Dating Apps for Older Singles: What’s It Like to Date Old Age?
Sometimes, before a date, Christina Thomas flutters like she’s heading to the ball. “You still cry to love songs, just like you do when you’re 16,” she says. “It’s really almost like being 16.”
Yes, like a teenager, she’ll rummage through her closet for the perfect dress and slip on her precious ring, adorned with a pair of calla lilies dazzled with diamonds. She could curl her hair if she went out after work or sprayed Elizabeth Arden’s “Pretty” – her long-time favorite perfume.
Tonight, however, is not such a night.
Tonight is Monday, and she just finished a day’s work as an insurance agent. She leaves, but it doesn’t matter. She doesn’t change from the flats, black slacks and silky royal blue blouse she wore to the office, nor does she worry about the liner around her frosty blue eyes. The 54-year-old puts on lip gloss, runs a brush through her blonde locks and heads to a St. George Cafe Sabor to meet her date for tacos.
She doesn’t think he’s her type, but he earned his chance by doing something as rare among older singles as 20s on Tinder, Bumble and Hinge: rather than texting her with “Are you busy on Friday?” or the infamous “U up?” he called her. “I was wondering if you would like to go to dinner on Saturday night at 6 p.m.?” He asked.
“Dude”, she thought, “this is how you do it!” She barely knew the guy – they’d chatted briefly on Facebook Messenger, and a quick scan of her profile told her they were probably not compatible, but, “Sure,” she told him, for such frankness is rare and appreciated. “Yes?” he said. “No one ever says yes.”
Thomas is a follower of love. She’s been divorced twice, so she’s not ready to rush into anything, not even on Valentine’s Day, which for her is just another day to be “loving and kind.” But this February and every February, she nevertheless refused to stop searching. The “twittering,” as she calls it, of a new romance is still going strong, despite a friend telling her it will never be the same again.
“It’s really sad,” she told me. “I believe I can have a passionate love affair until the day I die. So I haven’t given that up.” That’s why she sits with an open mind next to a man whom she already doubts will go on a second date.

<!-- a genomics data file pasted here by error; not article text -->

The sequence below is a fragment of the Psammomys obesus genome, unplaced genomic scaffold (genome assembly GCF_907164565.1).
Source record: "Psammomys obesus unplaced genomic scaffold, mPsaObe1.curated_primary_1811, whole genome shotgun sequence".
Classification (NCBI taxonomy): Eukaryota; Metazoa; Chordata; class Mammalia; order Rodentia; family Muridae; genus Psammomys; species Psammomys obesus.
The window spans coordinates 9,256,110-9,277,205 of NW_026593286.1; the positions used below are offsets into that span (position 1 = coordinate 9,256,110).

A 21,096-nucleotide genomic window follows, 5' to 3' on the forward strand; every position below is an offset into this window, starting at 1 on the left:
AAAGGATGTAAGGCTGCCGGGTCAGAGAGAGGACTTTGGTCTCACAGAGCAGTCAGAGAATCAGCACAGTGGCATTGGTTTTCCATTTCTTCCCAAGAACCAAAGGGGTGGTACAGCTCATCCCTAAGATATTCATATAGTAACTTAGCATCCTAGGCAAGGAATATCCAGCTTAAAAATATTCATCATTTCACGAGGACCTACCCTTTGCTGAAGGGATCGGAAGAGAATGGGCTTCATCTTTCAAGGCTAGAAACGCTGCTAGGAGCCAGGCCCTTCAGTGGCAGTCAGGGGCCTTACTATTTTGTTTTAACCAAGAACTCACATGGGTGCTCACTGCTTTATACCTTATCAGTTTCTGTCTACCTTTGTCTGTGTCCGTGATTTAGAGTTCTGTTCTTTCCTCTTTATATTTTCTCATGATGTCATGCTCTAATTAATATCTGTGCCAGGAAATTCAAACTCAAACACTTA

Helen Fisher, a biological anthropologist and senior research fellow at Indiana University’s Kinsey Institute who is also scientific director of Match.com, says such an attitude is completely normal. The appetite for company should not diminish with age. “You can be scared at any age, you can be happy at any age, be scared at any age, be angry at any age,” she says, “and you can be in love at any age.”
Statistically speaking, however, older singles are less likely to date than their younger counterparts. Data released by the Pew Research Center in 2020 revealed that 50% of American singles between the ages of 50 and 64 are not looking for relationships or casual dates, while the same is true for 75% of American singles. over 65 years old.
Yet for those who continue to venture into the romantic wasteland, the ecosystem they find is often similar to that inhabited by young people: a place where online dating dominates, where desires are varied and multifaceted. Sure, some things – like what makes a person attractive – change, but a lot of others stay the same. And older single people are less likely to marry, for a host of reasons – financial, societal, familial. But, observes Fisher, “that doesn’t mean old people don’t want to love and don’t want to be loved.”
A great place to understand this dynamic is St. George, Utah, one of the best places to retire in the United States. That’s where I found Tina Jasper, 58, single for 26 years. She’s caught between swinging mental forces of wanting to meet someone but feeling like she’s not “worthy”. His experience conditioned this last attitude. A guy recently got his number and never called. “Guys just don’t seem to care about me,” she says. “I’m not ugly! I’m five foot three, I’m tiny, I’m super bubbly – guys like that, I thought. But she keeps hope alive thanks to her mother, who herself found a more rejuvenating romance. late in life.” It felt like she was 16 again,” Jasper says, which is why she remains open to the pain and the elation. “The love is still there. The love will always be there.”
Like any large group, Older Singles is not a monolith. James Rowe, an investment banker named Jim, is 62 years old and has never been married. A devout Latter-day Saint, he actively searched for someone until his late thirties. He saw friends rush into ill-advised marriages like they were running from a clock, and he decided never to settle down. “I’m better alone than with someone and miserable,” he says.